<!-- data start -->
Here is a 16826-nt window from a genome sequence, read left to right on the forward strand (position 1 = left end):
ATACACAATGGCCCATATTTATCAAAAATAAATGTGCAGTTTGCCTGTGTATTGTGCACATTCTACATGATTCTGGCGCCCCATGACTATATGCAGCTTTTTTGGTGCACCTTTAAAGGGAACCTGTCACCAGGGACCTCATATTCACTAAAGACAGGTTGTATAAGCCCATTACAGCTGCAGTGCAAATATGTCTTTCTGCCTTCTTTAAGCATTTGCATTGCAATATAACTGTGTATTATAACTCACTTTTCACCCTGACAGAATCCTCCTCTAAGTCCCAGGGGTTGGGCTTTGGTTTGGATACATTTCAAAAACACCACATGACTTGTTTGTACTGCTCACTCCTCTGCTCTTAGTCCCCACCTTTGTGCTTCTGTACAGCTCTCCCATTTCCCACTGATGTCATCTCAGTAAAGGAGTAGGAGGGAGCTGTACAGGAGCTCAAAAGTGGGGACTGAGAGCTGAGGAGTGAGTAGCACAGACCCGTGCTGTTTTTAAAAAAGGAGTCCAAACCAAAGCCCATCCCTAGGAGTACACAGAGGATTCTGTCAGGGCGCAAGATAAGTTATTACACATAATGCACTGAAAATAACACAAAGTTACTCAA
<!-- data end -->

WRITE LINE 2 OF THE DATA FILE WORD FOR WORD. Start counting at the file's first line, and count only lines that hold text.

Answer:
ATACACAATGGCCCATATTTATCAAAAATAAATGTGCAGTTTGCCTGTGTATTGTGCACATTCTACATGATTCTGGCGCCCCATGACTATATGCAGCTTTTTTGGTGCACCTTTAAAGGGAACCTGTCACCAGGGACCTCATATTCACTAAAGACAGGTTGTATAAGCCCATTACAGCTGCAGTGCAAATATGTCTTTCTGCCTTCTTTAAGCATTTGCATTGCAATATAACTGTGTATTATAACTCACTTTTCACCCTGACAGAATCCTCCTCTAAGTCCCAGGGGTTGGGCTTTGGTTTGGATACATTTCAAAAACACCACATGACTTGTTTGTACTGCTCACTCCTCTGCTCTTAGTCCCCACCTTTGTGCTTCTGTACAGCTCTCCCATTTCCCACTGATGTCATCTCAGTAAAGGAGTAGGAGGGAGCTGTACAGGAGCTCAAAAGTGGGGACTGAGAGCTGAGGAGTGAGTAGCACAGACCCGTGCTGTTTTTAAAAAAGGAGTCCAAACCAAAGCCCATCCCTAGGAGTACACAGAGGATTCTGTCAGGGCGCAAGATAAGTTATTACACATAATGCACTGAAAATAACACAAAGTTACTCAA